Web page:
It's been a rough season for Big Pharma. No sooner does Marcia Angell, former editor of the New England Journal of Medicine publish The Truth About the Drug Companies: How They Deceive Us and What to Do About It, her scathing book detailing the drug industry's lockhold on academic and clinical medicine, then Merck recalls Vioxx, its superstar $2.5 billion a year anti-inflammatory.
Ten years ago, I was a reporter for a major medical news company, and I logged a lot of hours covering socioeconomic issues in medicine. The Clinton administration had just unveiled its plan to reform the health care system. Mr. and Mrs. Clinton argued it was simply unacceptable that the wealthiest, most advanced nation on Earth had more than 30 million citizens—most of them active and working—who could not afford health care coverage.
"The Iraqis are sick people and we are the chemotherapy," US Marine Corporal Ryan Dupre told the Times of London reporter Mark Franchetti (The Times, Mar. 30, 2003) shortly after a bloody battle outside the Iraqi city of Nasiriya.
For the last two centuries, Western medicine asserted that its practices and modalities are based exclusively in scientific fact, objective observation, and rational deduction.
Is the ancient Scriptural passage referring to the genetic code? That's debatable. But one thing is clear: the language of DNA, the Holy Writ shared by all living things, does indeed become flesh. The quaternary code of the nucleotides contains blueprints for health, as well as recipes for illness.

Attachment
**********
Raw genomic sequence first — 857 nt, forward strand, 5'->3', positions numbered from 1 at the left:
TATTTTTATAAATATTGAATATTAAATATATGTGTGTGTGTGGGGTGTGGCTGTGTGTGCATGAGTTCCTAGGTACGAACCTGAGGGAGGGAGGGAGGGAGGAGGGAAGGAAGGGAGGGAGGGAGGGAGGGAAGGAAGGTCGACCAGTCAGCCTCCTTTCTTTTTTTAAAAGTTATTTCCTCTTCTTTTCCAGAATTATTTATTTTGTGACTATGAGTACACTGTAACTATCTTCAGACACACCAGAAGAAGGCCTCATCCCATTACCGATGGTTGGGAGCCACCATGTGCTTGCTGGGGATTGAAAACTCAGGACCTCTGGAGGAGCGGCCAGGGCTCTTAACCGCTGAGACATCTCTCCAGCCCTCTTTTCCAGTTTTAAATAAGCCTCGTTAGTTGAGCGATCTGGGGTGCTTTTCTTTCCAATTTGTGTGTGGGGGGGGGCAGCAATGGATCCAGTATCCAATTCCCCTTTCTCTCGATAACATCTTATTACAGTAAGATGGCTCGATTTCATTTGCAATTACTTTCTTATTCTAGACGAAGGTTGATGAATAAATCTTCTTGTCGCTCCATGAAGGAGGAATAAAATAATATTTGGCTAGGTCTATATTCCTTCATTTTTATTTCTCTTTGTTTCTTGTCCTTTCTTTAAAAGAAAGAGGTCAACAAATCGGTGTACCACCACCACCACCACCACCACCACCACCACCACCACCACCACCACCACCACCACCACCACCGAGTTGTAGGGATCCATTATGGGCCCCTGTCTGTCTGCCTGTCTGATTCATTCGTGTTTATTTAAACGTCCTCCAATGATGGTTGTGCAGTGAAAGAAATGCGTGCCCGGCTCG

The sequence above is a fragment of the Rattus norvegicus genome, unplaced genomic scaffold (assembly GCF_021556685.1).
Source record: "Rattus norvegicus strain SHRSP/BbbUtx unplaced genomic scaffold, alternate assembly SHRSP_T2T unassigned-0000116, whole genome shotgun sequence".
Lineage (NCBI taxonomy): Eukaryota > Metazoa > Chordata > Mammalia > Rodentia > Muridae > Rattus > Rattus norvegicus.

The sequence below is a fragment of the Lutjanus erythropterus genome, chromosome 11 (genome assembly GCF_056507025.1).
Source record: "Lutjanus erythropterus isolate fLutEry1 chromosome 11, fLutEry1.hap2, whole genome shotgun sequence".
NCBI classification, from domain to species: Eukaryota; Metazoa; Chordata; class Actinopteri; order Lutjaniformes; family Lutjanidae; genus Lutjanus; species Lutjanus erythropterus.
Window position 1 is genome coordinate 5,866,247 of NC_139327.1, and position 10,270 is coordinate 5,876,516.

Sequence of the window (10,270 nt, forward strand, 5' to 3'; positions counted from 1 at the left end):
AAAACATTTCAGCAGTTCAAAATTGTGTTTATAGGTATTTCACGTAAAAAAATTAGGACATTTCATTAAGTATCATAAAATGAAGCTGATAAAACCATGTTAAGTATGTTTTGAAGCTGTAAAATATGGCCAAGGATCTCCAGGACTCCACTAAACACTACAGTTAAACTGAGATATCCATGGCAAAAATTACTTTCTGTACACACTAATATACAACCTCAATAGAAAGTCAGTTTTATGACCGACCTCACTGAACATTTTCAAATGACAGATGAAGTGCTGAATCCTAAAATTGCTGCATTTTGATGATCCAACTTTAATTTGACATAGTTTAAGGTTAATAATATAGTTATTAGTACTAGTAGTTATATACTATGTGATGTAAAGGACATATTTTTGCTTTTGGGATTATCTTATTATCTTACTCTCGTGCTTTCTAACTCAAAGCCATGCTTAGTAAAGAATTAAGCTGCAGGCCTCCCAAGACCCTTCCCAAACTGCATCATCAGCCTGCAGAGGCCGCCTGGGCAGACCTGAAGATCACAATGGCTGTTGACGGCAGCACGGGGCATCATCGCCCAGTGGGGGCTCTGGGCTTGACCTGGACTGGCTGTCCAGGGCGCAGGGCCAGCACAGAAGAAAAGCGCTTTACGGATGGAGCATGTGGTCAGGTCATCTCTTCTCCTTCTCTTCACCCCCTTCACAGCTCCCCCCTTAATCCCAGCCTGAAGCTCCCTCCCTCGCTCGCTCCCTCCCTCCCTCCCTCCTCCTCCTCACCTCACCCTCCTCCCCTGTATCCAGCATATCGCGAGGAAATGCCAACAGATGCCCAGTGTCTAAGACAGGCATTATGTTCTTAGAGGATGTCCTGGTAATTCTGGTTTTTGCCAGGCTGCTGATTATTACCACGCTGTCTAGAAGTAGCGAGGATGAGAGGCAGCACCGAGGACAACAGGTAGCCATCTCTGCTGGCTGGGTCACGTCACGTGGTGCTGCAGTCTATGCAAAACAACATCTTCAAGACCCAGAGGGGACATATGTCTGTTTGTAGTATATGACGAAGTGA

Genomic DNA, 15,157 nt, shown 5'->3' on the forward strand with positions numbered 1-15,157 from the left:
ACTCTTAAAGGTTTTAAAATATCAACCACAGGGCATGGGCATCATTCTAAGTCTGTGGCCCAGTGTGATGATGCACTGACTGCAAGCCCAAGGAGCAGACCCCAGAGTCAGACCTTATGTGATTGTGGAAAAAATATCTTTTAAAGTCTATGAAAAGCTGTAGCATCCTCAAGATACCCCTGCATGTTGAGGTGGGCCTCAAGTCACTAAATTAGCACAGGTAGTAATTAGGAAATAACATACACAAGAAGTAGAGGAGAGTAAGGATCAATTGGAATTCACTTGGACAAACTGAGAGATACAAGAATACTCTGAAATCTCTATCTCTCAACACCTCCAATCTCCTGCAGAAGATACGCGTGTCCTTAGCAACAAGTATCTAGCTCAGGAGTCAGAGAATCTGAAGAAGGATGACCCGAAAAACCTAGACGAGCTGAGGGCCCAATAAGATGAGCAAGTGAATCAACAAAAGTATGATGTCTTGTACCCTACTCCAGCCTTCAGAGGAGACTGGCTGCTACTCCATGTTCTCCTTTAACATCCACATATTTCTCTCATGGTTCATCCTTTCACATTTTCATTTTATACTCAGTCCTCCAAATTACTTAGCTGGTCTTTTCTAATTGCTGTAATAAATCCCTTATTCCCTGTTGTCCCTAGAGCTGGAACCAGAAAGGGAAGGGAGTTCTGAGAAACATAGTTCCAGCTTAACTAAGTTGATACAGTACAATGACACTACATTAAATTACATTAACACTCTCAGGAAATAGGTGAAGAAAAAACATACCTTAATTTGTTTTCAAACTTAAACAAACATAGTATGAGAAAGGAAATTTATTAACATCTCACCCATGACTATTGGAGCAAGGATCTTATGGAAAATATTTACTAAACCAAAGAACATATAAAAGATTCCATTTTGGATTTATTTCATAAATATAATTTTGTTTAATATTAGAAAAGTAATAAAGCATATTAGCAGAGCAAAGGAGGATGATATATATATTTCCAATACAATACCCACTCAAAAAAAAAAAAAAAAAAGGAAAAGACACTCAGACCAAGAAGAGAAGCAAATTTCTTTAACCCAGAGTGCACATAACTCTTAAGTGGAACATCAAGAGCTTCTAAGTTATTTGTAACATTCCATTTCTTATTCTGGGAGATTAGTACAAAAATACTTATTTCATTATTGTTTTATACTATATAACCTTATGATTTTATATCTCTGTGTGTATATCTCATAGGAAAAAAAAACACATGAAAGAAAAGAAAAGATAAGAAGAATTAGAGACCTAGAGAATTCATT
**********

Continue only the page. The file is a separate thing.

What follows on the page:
The coming of Spring, the Season of Renewal, has a very special significance for us at Holistic Primary Care this year. With the first buds, the lengthening days, the festivals of Redemption and Resurrection, comes our first issue since the attacks of September 11.
Medicine is now making this realization. Investigators today have extraordinary tools for plumbing the depths of matter, from tissues and cells, through genes, even down into subatomic structures. At the end of that microscopic long view we find ourselves looking at energy, codes, information patterns. In the beginning was the Word.
Good science always generates more questions than it answers. That is part of its charm. The problems arise when leaders in science fail to fully reckon with the pressing questions of the day.
Holistic medicine encompasses an extremely diverse set of therapeutic systems and healing modalities. But one thing they all seem to share is the notion that health depends on balance between sets of opposing forces. These systems regard illnesses not so much as "things" in and of themselves, but as reflections of imbalances in the physiologic processes that make us alive.
In the last year, we've witnessed creation of a White House commission specifically charged with setting a national agenda on complementary and alternative medicine. We've seen the budget for NIH's National Center for Complementary and Alternative Medicine (NCCAM) hit $70 million. Word is, the figure could top $100 million next year.